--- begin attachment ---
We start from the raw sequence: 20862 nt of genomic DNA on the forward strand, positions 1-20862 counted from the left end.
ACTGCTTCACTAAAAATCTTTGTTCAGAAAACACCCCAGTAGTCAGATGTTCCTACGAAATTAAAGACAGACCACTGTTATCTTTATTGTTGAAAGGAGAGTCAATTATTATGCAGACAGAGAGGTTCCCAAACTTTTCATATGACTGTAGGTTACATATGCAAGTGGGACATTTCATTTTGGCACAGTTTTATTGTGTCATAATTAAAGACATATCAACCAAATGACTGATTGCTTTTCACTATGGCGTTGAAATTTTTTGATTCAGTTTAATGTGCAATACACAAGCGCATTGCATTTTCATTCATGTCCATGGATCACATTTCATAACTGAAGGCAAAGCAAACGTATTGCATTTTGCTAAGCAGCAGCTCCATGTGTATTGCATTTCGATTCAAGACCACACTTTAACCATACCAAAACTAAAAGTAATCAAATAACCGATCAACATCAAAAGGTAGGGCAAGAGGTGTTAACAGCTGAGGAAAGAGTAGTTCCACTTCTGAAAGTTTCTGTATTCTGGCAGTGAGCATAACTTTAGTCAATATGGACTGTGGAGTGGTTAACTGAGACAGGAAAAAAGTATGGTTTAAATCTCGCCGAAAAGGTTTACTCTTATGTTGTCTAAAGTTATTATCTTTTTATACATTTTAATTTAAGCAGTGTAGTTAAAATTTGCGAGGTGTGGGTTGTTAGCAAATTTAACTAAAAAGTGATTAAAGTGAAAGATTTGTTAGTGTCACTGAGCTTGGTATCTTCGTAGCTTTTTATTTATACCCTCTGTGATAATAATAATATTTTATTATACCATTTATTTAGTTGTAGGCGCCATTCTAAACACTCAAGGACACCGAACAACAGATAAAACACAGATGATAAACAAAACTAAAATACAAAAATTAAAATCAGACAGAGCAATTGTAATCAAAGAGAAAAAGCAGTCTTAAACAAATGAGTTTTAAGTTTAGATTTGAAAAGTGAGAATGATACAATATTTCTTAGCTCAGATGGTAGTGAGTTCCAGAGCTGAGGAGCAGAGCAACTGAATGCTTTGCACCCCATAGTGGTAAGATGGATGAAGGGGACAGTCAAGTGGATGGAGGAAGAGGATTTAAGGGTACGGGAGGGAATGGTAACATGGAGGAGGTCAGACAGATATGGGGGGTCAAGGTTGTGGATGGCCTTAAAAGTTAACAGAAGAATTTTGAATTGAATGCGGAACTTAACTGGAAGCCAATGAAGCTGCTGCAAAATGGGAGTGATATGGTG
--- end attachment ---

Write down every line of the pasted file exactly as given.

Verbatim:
We start from the raw sequence: 20862 nt of genomic DNA on the forward strand, positions 1-20862 counted from the left end.
ACTGCTTCACTAAAAATCTTTGTTCAGAAAACACCCCAGTAGTCAGATGTTCCTACGAAATTAAAGACAGACCACTGTTATCTTTATTGTTGAAAGGAGAGTCAATTATTATGCAGACAGAGAGGTTCCCAAACTTTTCATATGACTGTAGGTTACATATGCAAGTGGGACATTTCATTTTGGCACAGTTTTATTGTGTCATAATTAAAGACATATCAACCAAATGACTGATTGCTTTTCACTATGGCGTTGAAATTTTTTGATTCAGTTTAATGTGCAATACACAAGCGCATTGCATTTTCATTCATGTCCATGGATCACATTTCATAACTGAAGGCAAAGCAAACGTATTGCATTTTGCTAAGCAGCAGCTCCATGTGTATTGCATTTCGATTCAAGACCACACTTTAACCATACCAAAACTAAAAGTAATCAAATAACCGATCAACATCAAAAGGTAGGGCAAGAGGTGTTAACAGCTGAGGAAAGAGTAGTTCCACTTCTGAAAGTTTCTGTATTCTGGCAGTGAGCATAACTTTAGTCAATATGGACTGTGGAGTGGTTAACTGAGACAGGAAAAAAGTATGGTTTAAATCTCGCCGAAAAGGTTTACTCTTATGTTGTCTAAAGTTATTATCTTTTTATACATTTTAATTTAAGCAGTGTAGTTAAAATTTGCGAGGTGTGGGTTGTTAGCAAATTTAACTAAAAAGTGATTAAAGTGAAAGATTTGTTAGTGTCACTGAGCTTGGTATCTTCGTAGCTTTTTATTTATACCCTCTGTGATAATAATAATATTTTATTATACCATTTATTTAGTTGTAGGCGCCATTCTAAACACTCAAGGACACCGAACAACAGATAAAACACAGATGATAAACAAAACTAAAATACAAAAATTAAAATCAGACAGAGCAATTGTAATCAAAGAGAAAAAGCAGTCTTAAACAAATGAGTTTTAAGTTTAGATTTGAAAAGTGAGAATGATACAATATTTCTTAGCTCAGATGGTAGTGAGTTCCAGAGCTGAGGAGCAGAGCAACTGAATGCTTTGCACCCCATAGTGGTAAGATGGATGAAGGGGACAGTCAAGTGGATGGAGGAAGAGGATTTAAGGGTACGGGAGGGAATGGTAACATGGAGGAGGTCAGACAGATATGGGGGGTCAAGGTTGTGGATGGCCTTAAAAGTTAACAGAAGAATTTTGAATTGAATGCGGAACTTAACTGGAAGCCAATGAAGCTGCTGCAAAATGGGAGTGATATGGTG